European and American cities planning to phase out combustion engines over the next 15 years first need to bridge the charging gap for the millions of residents who park their cars on the street.
While electric vehicle (EV) sales are on the rise in Europe and the United States, delays in setting up charging infrastructure are causing a bottleneck.
Often cash-strapped local authorities have priorities other than a curbside network of charging points that allow owners to ensure their EVs are always topped up.
And while that leaves a potential gap for the private sector, it’s one that some EV charging startups, who are early adopters in other places, are focused on.
“It’s really hard to deal with on-street residential charging, so there really aren’t many companies that have,” said Hugh McKenzie, Trojan Energy’s chief operating officer.
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Trojan has developed a charger that is being tested on residential streets in two London boroughs, where EV owners insert a small pole into a socket submerged in the sidewalk and then plug it into their car.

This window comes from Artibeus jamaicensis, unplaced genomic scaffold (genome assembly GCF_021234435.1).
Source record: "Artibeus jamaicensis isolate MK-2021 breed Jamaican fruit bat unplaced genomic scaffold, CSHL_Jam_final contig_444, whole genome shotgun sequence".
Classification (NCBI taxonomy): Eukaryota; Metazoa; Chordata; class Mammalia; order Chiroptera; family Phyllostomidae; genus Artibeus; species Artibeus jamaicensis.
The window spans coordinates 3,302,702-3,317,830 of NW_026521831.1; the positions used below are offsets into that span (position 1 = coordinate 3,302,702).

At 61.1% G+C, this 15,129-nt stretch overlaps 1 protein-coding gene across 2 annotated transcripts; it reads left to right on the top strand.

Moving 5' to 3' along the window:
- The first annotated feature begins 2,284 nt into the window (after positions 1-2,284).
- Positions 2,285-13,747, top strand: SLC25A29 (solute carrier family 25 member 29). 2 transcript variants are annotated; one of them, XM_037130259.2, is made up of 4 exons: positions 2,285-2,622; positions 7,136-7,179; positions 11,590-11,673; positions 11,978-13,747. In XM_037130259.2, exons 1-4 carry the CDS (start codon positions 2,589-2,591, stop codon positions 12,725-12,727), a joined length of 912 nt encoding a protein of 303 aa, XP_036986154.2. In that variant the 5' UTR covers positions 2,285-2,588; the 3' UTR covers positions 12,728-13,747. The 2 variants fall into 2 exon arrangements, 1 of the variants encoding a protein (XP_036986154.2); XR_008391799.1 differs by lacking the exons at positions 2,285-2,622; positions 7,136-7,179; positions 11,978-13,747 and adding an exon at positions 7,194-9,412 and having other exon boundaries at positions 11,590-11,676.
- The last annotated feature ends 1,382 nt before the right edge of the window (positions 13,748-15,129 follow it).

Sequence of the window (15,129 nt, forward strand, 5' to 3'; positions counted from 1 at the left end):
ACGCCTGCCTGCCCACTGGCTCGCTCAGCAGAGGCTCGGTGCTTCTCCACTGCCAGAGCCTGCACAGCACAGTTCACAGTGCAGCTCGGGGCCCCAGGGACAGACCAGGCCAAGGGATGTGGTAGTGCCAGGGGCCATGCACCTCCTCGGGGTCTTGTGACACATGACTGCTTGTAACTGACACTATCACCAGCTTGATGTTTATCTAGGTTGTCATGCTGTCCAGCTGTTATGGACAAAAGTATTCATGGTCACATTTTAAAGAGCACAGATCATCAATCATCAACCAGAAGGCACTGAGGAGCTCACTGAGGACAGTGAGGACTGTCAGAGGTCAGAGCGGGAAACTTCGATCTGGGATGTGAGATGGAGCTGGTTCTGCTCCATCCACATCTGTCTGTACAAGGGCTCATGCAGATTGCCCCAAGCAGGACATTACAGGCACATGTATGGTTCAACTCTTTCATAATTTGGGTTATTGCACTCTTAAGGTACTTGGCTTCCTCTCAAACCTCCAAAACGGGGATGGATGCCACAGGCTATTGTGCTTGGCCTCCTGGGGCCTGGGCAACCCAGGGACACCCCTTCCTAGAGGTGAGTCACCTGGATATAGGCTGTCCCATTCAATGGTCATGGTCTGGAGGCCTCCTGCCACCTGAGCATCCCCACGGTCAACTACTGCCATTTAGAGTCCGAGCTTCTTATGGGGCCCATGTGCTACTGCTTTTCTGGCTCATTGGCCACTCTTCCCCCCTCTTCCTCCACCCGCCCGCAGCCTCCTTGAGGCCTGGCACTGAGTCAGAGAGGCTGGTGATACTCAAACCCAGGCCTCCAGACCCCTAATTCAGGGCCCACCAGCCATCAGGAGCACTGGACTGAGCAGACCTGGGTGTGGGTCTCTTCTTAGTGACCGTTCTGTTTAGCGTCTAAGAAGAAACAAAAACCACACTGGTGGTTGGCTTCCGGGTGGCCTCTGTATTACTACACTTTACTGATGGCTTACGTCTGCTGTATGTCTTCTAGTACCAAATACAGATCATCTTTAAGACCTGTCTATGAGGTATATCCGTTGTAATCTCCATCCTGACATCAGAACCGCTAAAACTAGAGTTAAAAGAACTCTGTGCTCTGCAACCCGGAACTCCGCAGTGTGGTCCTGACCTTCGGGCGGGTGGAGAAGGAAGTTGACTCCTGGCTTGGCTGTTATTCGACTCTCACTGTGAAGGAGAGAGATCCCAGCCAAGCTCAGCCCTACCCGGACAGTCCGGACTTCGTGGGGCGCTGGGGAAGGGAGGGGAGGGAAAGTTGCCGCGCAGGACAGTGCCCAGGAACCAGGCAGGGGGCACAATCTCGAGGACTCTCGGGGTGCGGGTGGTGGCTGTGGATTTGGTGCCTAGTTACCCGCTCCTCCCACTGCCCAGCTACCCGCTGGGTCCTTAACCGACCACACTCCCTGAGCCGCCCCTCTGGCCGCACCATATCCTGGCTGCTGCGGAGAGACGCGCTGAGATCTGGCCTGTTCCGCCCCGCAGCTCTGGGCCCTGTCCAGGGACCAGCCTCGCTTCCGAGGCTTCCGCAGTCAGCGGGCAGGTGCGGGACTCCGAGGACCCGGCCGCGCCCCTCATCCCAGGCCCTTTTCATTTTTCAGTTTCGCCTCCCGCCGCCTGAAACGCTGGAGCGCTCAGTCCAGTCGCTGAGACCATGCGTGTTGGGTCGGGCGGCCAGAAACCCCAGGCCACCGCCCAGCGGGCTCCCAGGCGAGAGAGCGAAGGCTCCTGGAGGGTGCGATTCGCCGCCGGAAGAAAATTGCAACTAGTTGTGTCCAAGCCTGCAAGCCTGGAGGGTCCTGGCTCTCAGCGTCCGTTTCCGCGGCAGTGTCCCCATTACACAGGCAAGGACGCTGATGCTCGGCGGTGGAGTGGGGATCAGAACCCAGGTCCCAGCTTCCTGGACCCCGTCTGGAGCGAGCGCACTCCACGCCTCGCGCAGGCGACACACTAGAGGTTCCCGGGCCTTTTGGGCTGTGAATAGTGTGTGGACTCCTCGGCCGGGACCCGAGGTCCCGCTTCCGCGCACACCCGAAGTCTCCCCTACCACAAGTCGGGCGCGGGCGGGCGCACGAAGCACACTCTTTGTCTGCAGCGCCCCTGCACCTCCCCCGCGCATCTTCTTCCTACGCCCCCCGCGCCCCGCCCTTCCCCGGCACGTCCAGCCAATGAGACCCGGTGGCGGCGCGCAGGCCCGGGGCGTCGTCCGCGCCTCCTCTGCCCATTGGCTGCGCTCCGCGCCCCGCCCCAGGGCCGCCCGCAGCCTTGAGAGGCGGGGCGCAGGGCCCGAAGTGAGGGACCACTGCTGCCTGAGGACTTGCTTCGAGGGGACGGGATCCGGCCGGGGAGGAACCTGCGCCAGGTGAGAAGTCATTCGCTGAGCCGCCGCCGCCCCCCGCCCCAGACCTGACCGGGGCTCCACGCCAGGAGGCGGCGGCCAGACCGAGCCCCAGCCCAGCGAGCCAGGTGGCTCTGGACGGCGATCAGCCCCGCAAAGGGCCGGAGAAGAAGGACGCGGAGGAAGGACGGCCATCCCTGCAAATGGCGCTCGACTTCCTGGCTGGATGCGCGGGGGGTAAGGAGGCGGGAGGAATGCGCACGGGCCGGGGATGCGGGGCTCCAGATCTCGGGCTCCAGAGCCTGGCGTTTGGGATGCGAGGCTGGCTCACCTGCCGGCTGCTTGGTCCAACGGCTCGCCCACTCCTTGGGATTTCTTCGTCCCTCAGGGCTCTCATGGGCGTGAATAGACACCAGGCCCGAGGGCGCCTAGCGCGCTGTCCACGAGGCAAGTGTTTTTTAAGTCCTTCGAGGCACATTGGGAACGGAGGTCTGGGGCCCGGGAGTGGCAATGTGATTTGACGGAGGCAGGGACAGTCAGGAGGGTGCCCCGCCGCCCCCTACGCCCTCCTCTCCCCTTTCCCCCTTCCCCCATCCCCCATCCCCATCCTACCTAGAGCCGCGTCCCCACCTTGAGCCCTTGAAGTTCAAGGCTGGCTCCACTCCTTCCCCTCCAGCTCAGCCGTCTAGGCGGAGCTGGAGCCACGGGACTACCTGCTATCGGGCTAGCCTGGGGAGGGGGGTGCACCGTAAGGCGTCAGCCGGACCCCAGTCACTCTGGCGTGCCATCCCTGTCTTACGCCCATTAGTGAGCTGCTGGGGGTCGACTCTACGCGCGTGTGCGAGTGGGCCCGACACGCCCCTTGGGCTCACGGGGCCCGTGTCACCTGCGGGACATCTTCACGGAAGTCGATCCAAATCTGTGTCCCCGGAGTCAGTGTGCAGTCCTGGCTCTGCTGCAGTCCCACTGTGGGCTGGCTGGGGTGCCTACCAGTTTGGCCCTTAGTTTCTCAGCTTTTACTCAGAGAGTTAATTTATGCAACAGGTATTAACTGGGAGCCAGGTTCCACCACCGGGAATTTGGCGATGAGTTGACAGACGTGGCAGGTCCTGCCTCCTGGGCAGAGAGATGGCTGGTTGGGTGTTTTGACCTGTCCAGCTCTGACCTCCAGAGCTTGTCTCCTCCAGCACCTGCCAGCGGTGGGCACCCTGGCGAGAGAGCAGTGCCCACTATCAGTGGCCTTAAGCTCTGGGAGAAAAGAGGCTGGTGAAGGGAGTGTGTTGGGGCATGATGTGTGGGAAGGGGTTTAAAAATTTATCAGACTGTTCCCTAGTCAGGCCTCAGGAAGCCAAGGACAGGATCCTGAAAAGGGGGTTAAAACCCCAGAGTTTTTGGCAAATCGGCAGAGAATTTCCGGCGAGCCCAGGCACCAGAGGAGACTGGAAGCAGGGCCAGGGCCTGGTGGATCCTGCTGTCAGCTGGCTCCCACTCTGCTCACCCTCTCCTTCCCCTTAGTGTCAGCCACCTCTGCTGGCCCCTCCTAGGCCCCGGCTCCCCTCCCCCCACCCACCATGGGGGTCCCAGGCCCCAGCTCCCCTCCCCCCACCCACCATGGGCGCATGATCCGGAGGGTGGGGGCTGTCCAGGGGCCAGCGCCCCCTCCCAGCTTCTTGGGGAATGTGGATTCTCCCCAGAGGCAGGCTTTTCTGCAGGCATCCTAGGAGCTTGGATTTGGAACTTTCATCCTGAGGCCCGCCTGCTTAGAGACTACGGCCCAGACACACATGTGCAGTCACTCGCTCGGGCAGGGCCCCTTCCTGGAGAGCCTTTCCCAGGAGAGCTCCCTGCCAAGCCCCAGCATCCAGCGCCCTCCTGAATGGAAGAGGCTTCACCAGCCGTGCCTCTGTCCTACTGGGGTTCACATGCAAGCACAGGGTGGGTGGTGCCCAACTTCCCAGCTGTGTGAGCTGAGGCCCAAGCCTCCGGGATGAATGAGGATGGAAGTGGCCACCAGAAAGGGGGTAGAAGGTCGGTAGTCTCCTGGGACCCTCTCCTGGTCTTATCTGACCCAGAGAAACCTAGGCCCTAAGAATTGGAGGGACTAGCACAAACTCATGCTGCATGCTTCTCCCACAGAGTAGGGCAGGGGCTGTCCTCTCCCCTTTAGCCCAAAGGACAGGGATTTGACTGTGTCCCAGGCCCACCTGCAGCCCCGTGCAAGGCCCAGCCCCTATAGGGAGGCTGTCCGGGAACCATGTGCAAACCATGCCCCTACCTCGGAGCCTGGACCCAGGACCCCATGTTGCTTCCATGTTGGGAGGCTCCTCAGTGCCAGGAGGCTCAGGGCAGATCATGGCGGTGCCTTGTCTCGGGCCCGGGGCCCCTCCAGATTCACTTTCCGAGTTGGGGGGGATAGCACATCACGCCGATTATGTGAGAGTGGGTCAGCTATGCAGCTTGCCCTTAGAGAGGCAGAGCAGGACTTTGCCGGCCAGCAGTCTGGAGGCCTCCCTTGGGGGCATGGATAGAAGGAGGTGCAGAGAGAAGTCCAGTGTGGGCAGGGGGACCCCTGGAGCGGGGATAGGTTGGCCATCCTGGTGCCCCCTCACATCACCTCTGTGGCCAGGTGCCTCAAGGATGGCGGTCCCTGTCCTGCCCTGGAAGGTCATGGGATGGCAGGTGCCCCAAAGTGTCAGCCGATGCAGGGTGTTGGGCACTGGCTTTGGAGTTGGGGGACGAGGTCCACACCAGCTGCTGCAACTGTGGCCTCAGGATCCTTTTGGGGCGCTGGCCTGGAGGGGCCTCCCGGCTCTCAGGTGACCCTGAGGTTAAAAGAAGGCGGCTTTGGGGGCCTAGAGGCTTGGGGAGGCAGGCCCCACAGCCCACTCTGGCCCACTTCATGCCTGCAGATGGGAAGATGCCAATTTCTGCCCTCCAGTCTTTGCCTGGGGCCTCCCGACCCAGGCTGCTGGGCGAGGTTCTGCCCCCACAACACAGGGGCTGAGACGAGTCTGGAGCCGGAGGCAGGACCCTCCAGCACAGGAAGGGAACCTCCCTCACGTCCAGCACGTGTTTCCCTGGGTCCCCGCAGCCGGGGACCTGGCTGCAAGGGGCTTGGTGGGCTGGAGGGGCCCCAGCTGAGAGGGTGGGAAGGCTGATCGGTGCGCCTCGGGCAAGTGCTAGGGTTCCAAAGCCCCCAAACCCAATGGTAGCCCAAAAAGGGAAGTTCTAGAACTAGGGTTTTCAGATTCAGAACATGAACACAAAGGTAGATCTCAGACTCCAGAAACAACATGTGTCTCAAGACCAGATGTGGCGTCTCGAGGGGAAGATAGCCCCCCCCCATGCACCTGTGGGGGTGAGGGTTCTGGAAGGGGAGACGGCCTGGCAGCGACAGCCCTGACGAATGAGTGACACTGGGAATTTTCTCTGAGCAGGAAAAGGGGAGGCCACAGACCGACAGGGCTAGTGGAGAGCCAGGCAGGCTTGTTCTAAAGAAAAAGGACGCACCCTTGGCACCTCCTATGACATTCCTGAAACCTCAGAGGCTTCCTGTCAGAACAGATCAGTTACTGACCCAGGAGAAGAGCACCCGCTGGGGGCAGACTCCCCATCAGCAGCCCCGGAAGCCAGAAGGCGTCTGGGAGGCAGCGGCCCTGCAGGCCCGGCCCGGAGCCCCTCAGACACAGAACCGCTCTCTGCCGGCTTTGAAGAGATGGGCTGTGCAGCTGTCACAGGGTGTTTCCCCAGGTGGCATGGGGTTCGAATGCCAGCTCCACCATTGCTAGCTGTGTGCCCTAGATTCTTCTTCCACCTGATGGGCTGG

Tim Winn, an Uber driver who charges a Nissan Leaf every day, is using the system in Brent, north London.
“After driving all day I just want to come home and plug in,” said Vin, 39, who previously used a nearby EV fast charger to charge in 20 minutes, but sometimes around Had to wait in line for an hour.
A “cabby” using one of London’s new electric black taxis told Businesshala he often had to drive between charging points, losing valuable customs, only to find they were already are in use or are defective.
Using urban on-street charging solutions that include lamp post chargers or even wireless ones, like the roll out of fiber optic cables for ultra-fast broadband, will cost billions.
Solutions like Trojan are expensive because they require a grid connection. And since there are not yet enough EV owners to ensure a quick return, they are subsidized 75% by the UK government.
The Trojan’s charger costs about £7,000 ($9,520) to build and install, but Mackenzie says it would work for private investors if it could be reduced to £4,500.